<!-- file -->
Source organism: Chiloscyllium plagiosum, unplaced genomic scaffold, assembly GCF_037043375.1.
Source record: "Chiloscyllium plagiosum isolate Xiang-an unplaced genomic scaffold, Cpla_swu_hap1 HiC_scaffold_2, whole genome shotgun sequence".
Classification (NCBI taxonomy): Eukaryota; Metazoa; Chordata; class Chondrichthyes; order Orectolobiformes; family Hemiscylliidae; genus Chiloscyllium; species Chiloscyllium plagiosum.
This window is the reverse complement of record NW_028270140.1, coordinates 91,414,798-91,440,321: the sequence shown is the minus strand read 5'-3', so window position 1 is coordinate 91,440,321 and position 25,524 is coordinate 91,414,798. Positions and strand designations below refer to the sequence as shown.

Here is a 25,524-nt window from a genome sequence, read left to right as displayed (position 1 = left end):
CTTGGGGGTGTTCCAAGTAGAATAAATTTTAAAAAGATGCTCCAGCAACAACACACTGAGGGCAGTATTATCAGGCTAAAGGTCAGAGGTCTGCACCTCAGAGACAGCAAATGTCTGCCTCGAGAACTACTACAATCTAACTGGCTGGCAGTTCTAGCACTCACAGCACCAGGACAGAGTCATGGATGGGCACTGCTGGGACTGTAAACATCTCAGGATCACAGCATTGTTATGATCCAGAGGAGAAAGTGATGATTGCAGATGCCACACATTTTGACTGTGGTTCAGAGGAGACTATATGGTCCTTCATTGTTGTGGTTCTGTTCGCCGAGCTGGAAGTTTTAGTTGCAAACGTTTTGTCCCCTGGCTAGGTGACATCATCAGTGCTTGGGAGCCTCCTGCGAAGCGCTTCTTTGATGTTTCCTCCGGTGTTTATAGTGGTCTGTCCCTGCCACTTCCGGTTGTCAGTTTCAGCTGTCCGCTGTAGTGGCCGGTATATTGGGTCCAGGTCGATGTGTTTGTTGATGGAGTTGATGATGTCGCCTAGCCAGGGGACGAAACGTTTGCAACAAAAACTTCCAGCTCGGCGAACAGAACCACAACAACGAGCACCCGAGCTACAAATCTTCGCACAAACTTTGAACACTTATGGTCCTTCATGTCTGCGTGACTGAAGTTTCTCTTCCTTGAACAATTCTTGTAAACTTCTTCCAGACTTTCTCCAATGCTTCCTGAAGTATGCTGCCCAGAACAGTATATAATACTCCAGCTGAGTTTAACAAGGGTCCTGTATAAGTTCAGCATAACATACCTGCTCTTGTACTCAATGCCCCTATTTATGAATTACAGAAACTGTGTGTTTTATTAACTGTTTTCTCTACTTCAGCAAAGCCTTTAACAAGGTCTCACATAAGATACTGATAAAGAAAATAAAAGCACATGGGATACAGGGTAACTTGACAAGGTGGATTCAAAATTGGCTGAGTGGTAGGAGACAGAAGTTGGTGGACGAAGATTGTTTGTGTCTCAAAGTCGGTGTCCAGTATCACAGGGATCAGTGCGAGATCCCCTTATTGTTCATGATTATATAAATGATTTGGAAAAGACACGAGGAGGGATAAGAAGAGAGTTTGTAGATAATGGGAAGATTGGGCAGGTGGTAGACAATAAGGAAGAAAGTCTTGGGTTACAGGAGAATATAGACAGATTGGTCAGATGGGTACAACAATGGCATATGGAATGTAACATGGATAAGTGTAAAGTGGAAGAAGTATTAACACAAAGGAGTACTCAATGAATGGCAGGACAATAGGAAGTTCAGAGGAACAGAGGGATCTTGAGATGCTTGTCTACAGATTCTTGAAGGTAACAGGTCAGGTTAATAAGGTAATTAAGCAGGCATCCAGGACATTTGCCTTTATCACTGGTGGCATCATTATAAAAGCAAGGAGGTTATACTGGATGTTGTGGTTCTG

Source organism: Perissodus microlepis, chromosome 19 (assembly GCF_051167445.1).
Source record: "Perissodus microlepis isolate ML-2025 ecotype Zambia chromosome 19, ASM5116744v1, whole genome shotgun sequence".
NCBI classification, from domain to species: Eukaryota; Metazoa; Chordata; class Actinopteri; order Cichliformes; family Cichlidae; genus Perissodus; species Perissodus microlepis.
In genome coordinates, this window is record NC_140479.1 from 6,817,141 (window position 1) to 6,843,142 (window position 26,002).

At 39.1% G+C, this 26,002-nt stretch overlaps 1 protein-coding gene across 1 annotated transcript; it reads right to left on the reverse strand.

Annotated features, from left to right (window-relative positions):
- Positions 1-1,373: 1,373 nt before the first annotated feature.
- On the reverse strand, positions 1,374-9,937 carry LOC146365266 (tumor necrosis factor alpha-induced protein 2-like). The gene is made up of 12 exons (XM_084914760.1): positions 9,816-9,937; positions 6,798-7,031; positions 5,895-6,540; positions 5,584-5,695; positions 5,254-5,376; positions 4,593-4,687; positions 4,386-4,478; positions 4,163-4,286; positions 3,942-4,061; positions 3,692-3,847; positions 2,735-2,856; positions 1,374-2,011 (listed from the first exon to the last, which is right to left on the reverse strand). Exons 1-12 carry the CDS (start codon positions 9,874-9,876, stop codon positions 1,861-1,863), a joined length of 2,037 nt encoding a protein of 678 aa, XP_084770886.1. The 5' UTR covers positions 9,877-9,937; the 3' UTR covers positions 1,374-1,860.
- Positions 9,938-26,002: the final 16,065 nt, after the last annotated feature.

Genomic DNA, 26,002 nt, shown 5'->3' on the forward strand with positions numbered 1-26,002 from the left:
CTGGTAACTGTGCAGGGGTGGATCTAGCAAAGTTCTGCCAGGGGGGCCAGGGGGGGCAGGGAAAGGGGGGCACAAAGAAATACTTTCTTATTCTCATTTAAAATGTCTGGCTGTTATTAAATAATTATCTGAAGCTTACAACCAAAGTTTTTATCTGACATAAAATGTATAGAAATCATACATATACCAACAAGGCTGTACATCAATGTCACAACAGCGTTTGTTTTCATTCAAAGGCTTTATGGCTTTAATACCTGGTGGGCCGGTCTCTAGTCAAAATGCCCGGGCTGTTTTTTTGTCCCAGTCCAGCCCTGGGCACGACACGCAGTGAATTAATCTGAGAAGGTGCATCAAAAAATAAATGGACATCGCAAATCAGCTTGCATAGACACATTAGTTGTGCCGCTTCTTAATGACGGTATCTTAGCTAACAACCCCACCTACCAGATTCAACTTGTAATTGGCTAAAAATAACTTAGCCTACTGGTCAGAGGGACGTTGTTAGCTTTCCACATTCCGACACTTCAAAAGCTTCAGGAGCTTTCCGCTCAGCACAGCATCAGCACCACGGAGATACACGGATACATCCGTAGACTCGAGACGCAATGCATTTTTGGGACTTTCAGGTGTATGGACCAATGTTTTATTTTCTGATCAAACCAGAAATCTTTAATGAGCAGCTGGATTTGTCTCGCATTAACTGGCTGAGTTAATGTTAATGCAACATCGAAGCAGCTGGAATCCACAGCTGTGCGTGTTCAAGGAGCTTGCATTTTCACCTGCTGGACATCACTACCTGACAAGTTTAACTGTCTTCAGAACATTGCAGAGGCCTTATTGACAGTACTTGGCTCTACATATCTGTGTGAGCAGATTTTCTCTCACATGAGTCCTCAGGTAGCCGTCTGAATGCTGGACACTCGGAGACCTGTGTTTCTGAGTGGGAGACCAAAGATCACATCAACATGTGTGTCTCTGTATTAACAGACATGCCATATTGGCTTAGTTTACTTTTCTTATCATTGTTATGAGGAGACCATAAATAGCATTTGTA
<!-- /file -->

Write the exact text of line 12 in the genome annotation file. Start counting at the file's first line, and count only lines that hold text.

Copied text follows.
Annotated features, from left to right (window-relative positions):